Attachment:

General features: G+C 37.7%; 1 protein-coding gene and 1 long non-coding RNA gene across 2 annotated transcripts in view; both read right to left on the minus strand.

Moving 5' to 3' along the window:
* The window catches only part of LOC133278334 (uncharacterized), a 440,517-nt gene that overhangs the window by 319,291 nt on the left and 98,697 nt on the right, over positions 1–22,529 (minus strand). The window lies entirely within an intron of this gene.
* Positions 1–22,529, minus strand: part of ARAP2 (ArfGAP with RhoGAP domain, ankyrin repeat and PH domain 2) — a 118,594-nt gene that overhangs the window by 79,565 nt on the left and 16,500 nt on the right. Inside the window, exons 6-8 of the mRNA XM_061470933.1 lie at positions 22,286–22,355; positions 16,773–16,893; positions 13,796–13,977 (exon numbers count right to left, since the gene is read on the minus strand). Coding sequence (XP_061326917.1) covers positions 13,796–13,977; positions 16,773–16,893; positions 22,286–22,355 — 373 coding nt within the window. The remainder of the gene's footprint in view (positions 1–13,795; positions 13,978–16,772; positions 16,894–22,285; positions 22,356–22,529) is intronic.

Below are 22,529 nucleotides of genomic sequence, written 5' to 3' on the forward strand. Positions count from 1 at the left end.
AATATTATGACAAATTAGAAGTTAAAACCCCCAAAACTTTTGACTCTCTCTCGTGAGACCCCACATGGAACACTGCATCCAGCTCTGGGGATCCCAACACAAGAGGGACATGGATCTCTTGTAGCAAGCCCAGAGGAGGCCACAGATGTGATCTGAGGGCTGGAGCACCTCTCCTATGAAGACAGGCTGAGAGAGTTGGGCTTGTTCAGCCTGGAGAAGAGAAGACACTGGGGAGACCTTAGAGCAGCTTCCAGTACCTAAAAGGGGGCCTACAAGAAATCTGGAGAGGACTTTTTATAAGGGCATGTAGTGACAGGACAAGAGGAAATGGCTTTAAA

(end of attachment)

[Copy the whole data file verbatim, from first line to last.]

General features: G+C 37.7%; 1 protein-coding gene and 1 long non-coding RNA gene across 2 annotated transcripts in view; both read right to left on the minus strand.

Moving 5' to 3' along the window:
* The window catches only part of LOC133278334 (uncharacterized), a 440,517-nt gene that overhangs the window by 319,291 nt on the left and 98,697 nt on the right, over positions 1–22,529 (minus strand). The window lies entirely within an intron of this gene.
* Positions 1–22,529, minus strand: part of ARAP2 (ArfGAP with RhoGAP domain, ankyrin repeat and PH domain 2) — a 118,594-nt gene that overhangs the window by 79,565 nt on the left and 16,500 nt on the right. Inside the window, exons 6-8 of the mRNA XM_061470933.1 lie at positions 22,286–22,355; positions 16,773–16,893; positions 13,796–13,977 (exon numbers count right to left, since the gene is read on the minus strand). Coding sequence (XP_061326917.1) covers positions 13,796–13,977; positions 16,773–16,893; positions 22,286–22,355 — 373 coding nt within the window. The remainder of the gene's footprint in view (positions 1–13,795; positions 13,978–16,772; positions 16,894–22,285; positions 22,356–22,529) is intronic.

Below are 22,529 nucleotides of genomic sequence, written 5' to 3' on the forward strand. Positions count from 1 at the left end.
AATATTATGACAAATTAGAAGTTAAAACCCCCAAAACTTTTGACTCTCTCTCGTGAGACCCCACATGGAACACTGCATCCAGCTCTGGGGATCCCAACACAAGAGGGACATGGATCTCTTGTAGCAAGCCCAGAGGAGGCCACAGATGTGATCTGAGGGCTGGAGCACCTCTCCTATGAAGACAGGCTGAGAGAGTTGGGCTTGTTCAGCCTGGAGAAGAGAAGACACTGGGGAGACCTTAGAGCAGCTTCCAGTACCTAAAAGGGGGCCTACAAGAAATCTGGAGAGGACTTTTTATAAGGGCATGTAGTGACAGGACAAGAGGAAATGGCTTTAAA